Micky pinches.  His subject flicks his middle finger.  A grin breaks on Micky’s face, and he laughs.  “Guess so.  Looks like it’s gonna be another hot one, huh, Cairo?”

His buddy puckers his lips, dark as if stained with blackberry wine, and whistles towards the sky.  “Sure does.”  He drops his brown orbs to Micky.  “Just like that one redhead in the grey flannel.  Goddamnitman!  She was fine in a way that makes you wanna take a girl home to Mama and feed her apple pie with a slice of cheese on top.”

“No wonder I didn’t notice her.  Had a girl I took home to Mama once, and it didn’t work out.  Now, I just want a girl for an hour, maybe two.”

Cairo laughs, a throaty one that rises from his abdomen.  “Ain’t that the truth.  There’s that one Latina—drops her eyes like a sweet geisha every time she comes around you, but you never notice.” 

Micky snorts.  “She probably avoids looking at me ‘cause she thinks Dots is my girl.”

“Nah, man.  Maybe she remembers your old glory days.”

Dots, still whining, plops to her belly.  Micky knows she’s hungry, but he’s never asked her to stay.  She can leave anytime she damn well pleases.  Maybe she stays for Rosa, the cook who once made the best chorizo and egg tacos.  He figures that’s the reason:  Dots fell in love with Rosa’s Café and the freebies the cook would dish out for the mutt.  How that dog would devour the congealed eggs and greasy sausage, Mexican spices singing in the mix.

Micky turns and looks at his beloved bar and grill.  The restaurant flows over half of the block and is adorned with tile arranged in alternating blue horseshoes and bay horse heads.  Yellow blossoms bridge the gaps between the images.  Martha hasn’t turned on the neon signs, but he still seeks out his prizewinning route.  He remembers the rush of lactic acid, and even now rubs his thighs at the phantom pain.  The flash of the camera and his arms in midair as the tape succumbed to his chest.  How he was passed a plastic cup full of beer, the froth plugging up his nose, and was only eighteen.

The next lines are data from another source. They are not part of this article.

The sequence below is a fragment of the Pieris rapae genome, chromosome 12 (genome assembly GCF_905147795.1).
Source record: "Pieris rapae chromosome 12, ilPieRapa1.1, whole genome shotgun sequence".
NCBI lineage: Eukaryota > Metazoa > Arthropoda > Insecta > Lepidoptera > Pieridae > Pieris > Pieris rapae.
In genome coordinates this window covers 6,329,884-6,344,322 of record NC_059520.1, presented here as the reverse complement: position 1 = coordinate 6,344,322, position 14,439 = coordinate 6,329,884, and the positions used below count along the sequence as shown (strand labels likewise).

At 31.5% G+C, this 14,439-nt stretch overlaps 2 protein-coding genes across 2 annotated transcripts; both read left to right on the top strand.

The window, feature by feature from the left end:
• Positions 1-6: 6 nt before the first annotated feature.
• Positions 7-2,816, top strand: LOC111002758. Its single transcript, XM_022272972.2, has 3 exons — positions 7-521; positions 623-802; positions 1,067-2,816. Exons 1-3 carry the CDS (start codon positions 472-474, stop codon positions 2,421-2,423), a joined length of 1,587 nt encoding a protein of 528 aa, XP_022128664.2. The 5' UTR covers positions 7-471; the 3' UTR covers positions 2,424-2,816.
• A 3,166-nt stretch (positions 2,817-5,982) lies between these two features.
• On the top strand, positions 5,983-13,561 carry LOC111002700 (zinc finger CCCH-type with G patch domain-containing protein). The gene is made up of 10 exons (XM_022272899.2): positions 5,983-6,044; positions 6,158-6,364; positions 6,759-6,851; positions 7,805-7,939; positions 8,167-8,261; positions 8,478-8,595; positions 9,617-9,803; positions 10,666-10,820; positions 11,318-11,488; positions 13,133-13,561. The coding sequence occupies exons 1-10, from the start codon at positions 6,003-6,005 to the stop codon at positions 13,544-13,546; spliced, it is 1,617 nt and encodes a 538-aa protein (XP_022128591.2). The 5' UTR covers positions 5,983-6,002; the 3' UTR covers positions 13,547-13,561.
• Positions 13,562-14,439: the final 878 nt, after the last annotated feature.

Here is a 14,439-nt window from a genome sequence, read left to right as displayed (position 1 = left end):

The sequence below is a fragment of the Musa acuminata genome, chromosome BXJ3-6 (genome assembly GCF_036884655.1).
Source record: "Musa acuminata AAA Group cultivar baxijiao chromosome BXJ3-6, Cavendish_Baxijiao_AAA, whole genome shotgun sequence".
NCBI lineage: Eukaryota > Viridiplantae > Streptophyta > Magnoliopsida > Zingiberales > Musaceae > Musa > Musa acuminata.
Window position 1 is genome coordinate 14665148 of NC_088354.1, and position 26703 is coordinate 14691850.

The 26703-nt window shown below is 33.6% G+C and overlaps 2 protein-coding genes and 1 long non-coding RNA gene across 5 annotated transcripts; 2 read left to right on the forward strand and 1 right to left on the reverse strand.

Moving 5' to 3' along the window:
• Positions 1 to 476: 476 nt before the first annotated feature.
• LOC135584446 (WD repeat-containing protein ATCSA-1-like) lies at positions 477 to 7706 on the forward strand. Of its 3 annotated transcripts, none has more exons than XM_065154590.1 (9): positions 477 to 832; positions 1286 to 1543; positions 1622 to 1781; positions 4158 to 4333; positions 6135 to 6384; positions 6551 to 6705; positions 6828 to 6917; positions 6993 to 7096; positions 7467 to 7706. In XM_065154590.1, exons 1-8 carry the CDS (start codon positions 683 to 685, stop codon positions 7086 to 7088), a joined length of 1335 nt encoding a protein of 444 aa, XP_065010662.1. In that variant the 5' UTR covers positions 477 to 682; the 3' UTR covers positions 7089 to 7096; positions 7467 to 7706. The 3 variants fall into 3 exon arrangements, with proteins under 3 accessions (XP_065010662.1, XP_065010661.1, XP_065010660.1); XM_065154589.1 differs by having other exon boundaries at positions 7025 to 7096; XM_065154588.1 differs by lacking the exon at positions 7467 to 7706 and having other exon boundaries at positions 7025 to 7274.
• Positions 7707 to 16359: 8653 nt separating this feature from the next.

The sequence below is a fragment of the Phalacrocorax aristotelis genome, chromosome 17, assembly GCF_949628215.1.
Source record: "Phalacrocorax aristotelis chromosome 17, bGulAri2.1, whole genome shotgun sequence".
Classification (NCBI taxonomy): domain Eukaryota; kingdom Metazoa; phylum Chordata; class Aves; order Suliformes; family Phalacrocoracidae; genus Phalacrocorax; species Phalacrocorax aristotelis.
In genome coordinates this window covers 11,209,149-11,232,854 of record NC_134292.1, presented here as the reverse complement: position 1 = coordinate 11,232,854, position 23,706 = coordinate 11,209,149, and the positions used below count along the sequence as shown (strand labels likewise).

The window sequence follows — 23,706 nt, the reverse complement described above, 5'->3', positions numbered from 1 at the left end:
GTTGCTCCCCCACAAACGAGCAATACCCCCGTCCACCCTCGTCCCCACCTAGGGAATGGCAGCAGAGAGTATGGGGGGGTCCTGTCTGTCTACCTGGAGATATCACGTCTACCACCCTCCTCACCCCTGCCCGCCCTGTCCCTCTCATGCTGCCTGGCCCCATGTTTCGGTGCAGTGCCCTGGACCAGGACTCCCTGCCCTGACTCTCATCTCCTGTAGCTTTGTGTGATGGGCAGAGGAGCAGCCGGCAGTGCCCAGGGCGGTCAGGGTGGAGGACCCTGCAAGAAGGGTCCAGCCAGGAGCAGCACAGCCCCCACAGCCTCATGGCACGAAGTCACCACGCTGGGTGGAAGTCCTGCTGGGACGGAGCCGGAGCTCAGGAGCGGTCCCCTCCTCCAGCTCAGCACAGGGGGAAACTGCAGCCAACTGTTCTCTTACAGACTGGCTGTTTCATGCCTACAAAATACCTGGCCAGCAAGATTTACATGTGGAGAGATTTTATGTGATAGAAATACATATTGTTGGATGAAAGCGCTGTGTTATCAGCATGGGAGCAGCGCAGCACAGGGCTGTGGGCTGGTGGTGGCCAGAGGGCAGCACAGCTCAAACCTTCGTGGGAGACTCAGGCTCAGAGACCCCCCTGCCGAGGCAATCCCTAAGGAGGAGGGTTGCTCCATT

His coach had grabbed Micky by the shoulders, yanked up his right arm, and bragged, “Boston, here we come!”  Beer sloshed over his Adidas every time someone slapped his back.  He conjures up the scent of yeast and sweat that pickled his shoe’s tongue afterwards—after every hilly run and endurance trek.

The squeal of brakes cuts into his daydream.  Three men, bald and beer-bellied, smile from the insides of a white truck, the words “Health Department” plastered on the door, the numbers twelve thirty-four pasted underneath the handle.  Five empty cages, a breeze rustling through the bars, sit in the bed.

“What do you want?” grumbles Micky.

The driver leans out.  A lanyard dangling off his neck catches on the pick-up’s lock, a rusty and foggy knob.  His city badge scrapes off flecks of oxidation.  “New law.  Got a bone for your dog.”  A coworker, glove box door sitting on his knees, slings out a piece of crusted marrow.  Dots scrambles to her feet, lowers her mouth, and chomps away.  The bone splits into fragments with every crunch.  The meat spills out, little red shards peppering her paws.  Micky squirms and then kicks the bone further away.  She chases it.

“Interested in getting her accepted into the shelter?” continues the driver.

“She’s not mine.  You can take her to hell for all I care.”

The middle guy shook his head.  “Oh, that’s not possible.  We have a carbon-copy form that must be filled out and returned to the Health Director to determine if the dog is place-a-ble or not.”  He folds the triplicate into an airplane and launches it out the window.  Micky catches and unfolds it.  The first sentence reads, “To alleviate overcrowding in the animal shelter, I, Health Director of the City of—”

Another worker interrupts, “All we can do is offer treats and bottled water to the canines.”  At that, he throws out a bottle in the shape of a droplet.

The bottle bucks twice around Micky’s feet.  He grunts.  “How’s a dog supposed to open that?”

All three shrug.  “We weren’t told to open it, just to give it out,” the driver explains.  He shifts out of park with three audible clicks:  reverse, neutral, drive.  “We’ll come by tomorrow for the form, or to give her another bone and water.” 

            “Yes, tomorrow,” assert his buddies.  They drive away.

            “Idiots,” he mutters.  Dog needs a needle in her neck, not another fucking bone or night with him.

Dots has moved the bottle against Rosa’s vacant restaurant and is pawing at it.  Inside the bottle, waves crest back and forth as it spins against the wall.  Her hips jut out like two antler prongs.  Maybe Micky should turn in the form.  Maybe then she’ll get in some decent grub. 

“Hey, Cairo, man,” he shouts, “why don’t you come on over here?  I got a question to ask you.”

Cairo shakes his head and cups his hands around his mouth.  “No can do.  The little guy up above you won’t tell the commuters when to cross.”

“What are you talking about?”

“Yeah, he’s been out for about three years.  What do you think I stand here for?  I ain’t just making sure this post stays up.  I tell the people when to cross and when not to.”